Rockstar LA Noire sequel leak proven fake amid GTA 6 rumors - Dexerto

Rockstar LA Noire sequel leak proven fake amid GTA 6 rumors

Published: 18/Mar/2020 12:55 Updated: 18/Mar/2020 13:52

by Brad Norton


After what appeared to be a leaked upload surfaced on YouTube, fans of Grand Theft Auto creators Rockstar Games believed L.A. Noire Part Two was on the way – but the leak now looks to have been faked.

Released in 2011, LA Noire broke the action-packed, frenetic mold of Rockstar’s typical open-world titles, opting instead for a slower-paced detective title. 

Following a number of re-releases over the years and even a Virtual Reality port, a YouTube video and Topic surfaced that seemed to suggest a sequel was finally on its way.

Rockstar Games
L.A. Noire first released in 2011 across the PlayStation 3 and Xbox 360.

LA Noire Part 2 Leak

While countless leaks seem to indicate developers at Rockstar are hard at work on the next entry in the Grand Theft Auto franchise, as well as rumors of a Bully follow up, a new video appeared to shed light on a potential sequel to the noir detective game.

A March 14 YouTube upload randomly appeared on a channel labeled as “L.A. Noire Part Two – Topic.” With only a single subscriber before the video and the channel were both taken down, the video was seemingly an upload of popular 80’s hit Break My Stride from Matthew Wilder. Perhaps hinting at a new setting and a distinct time-jump for the series as the original took place in 1947.

The video was allegedly ‘auto-generated’ by YouTube per the description, and ‘The Music of L.A. Noire Part Two’ appears to reveal the existence of a sequel and, for the most part, this looked to be a legitimate leak, but a new video by ZacCoxTV claims to prove the opposite.

Reddit: OnkelJupp
The since-deleted upload was captured before being taken down.

Was it real?

Within a few hours, Zac had done some digging into the leak to find out whether it was real or not – and came to the conclusion that it was entirely, “100% fake.”

Firstly, he says, the Topic didn’t have an ‘About’ tab – which all YouTube Topics do, usually with some information about whatever it contains. Then, he says, the word “Topic” was translated for users in other languages, something YouTube never does for Topics, instead providing the English for every user. His final point was that it used a song from the 1980’s – something Rockstar never do, instead only releasing soundtracks of music they’ve produced or worked on.

(Timestamp 6:05 for mobile viewers)

So, while the community got excited about the prospect of an L.A. Noire sequel, it appears fans may have to wait a little longer – if it even comes at all.

In the meantime, it appears GTA 6 is getting closer every day, with an announcement expected imminently.


S1mple & dev1ce hit out at Twitch and YouTube over CSGO scam streams

Published: 27/Oct/2020 16:30 Updated: 27/Oct/2020 16:37

by Marco Rizzo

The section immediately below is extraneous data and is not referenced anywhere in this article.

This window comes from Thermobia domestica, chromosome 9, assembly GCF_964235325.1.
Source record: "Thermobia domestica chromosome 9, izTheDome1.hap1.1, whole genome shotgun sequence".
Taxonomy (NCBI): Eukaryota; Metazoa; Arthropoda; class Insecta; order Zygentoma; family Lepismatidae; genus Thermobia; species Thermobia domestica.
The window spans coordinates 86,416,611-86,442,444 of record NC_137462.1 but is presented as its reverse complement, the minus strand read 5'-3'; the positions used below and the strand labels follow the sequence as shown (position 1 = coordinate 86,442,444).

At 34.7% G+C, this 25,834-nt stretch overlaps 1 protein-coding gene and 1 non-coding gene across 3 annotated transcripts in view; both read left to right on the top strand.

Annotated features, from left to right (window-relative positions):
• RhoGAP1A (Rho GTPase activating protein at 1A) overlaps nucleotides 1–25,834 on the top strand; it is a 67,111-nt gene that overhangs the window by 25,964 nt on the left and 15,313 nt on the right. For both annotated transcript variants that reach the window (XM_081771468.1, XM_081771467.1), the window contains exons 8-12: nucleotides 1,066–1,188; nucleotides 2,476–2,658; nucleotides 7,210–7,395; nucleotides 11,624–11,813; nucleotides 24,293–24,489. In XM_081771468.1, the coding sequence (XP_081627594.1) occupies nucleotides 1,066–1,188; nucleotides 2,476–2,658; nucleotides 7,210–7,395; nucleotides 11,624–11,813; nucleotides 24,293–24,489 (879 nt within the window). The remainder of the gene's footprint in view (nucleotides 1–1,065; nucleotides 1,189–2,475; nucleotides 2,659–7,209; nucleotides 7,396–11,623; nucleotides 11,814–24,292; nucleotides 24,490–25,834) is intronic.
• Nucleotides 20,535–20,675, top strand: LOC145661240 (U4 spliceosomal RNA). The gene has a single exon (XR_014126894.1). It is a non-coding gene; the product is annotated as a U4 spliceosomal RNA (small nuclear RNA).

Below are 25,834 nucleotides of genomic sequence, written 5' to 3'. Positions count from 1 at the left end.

Professional CSGO players Oleksandr ‘s1mple’ Kostyliev and Nicolai ‘dev1ce’ Reedtz have spoken out on the lack of measures against fake skin giveaway scammers on Twitch and Youtube. 

Scammers of CSGO personalities such as Michael ‘shroud’ Grzesiek, s1mple and dev1ce have been roaming around streaming platforms with little consequence for a while. The problem reached new heights in late 2019, when s1mple initially started to comment on the situation.

The issue of fake streams has started to resurface again, and unsuspecting fans are being cheated out of their Steam inventories. 

On October 27, the Ukrainian shared an email from a fan expressing their disappointment in having his CSGO inventory stolen after falling prey to a scammer impersonating s1mple on Twitch.

Astralis player Nicolai ‘dev1ce’ Reedtz also voiced his unhappiness with the lack of action from Youtube, referencing his own problems with impersonators on the Google platform. 

The way these scammers operate is relatively straight-foward: they create an account pretending to be a famous personality or pro player and use old footage to simulate a live stream. They will then provide links to websites claiming to give free prizes, instead they ask for login details and sometimes more. Richard Lewis has previously covered the issue on Dexerto. 

S1mple has pointed this issue out multiple times over the last eight months, however it seems that Twitch is unable or unwilling to deal with the growing problem on their platform. 

Just a couple of days ago, fake streams of shroud and s1mple appeared on the Amazon-owned platform with upwards of 20,000 viewers. These fake streams took over the CSGO section of twitch, claiming a higher percentage of viewers than the regional final of a major CS tournament. 

CS:GO streams are popular targets, claiming to give away ‘free skins’.

While those accounts were eventually deleted, new ones have already taken their place. Twitch and Youtube have so far, failed to keep up with the problem of fake streams and this poses a risk to its users, with today’s one being the most recent example.